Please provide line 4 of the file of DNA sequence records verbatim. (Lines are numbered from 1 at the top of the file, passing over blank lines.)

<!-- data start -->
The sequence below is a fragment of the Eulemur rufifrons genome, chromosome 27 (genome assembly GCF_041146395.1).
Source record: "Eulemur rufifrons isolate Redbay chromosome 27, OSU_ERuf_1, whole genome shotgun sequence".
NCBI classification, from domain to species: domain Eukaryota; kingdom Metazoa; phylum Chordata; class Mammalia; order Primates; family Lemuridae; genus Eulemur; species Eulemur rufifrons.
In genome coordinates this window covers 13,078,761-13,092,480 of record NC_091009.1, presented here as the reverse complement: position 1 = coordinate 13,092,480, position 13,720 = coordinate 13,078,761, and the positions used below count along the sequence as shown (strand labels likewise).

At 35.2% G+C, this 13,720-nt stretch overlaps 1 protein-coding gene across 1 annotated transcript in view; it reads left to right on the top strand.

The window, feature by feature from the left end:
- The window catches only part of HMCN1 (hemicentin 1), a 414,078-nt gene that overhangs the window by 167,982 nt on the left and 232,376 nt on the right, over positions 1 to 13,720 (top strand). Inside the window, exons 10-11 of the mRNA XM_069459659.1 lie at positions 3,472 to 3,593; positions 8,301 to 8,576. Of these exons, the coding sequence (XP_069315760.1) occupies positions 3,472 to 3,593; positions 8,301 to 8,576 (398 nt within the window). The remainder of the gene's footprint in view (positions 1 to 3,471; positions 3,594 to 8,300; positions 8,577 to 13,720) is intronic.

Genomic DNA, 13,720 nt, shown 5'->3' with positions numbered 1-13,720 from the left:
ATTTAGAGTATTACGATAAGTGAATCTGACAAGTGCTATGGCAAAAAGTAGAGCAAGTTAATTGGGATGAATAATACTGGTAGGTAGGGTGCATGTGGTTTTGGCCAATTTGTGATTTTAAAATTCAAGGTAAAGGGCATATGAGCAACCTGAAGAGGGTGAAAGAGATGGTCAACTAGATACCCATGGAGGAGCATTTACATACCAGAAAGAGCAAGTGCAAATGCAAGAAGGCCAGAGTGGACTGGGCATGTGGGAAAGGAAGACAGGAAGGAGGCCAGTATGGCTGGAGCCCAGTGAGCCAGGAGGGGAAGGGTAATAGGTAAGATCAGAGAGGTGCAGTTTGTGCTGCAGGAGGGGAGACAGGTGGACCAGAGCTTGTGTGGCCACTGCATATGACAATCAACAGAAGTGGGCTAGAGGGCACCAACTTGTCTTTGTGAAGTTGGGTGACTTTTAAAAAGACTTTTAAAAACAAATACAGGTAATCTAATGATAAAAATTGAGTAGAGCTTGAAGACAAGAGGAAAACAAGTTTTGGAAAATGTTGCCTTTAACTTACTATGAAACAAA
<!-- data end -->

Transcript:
In genome coordinates this window covers 13,078,761-13,092,480 of record NC_091009.1, presented here as the reverse complement: position 1 = coordinate 13,092,480, position 13,720 = coordinate 13,078,761, and the positions used below count along the sequence as shown (strand labels likewise).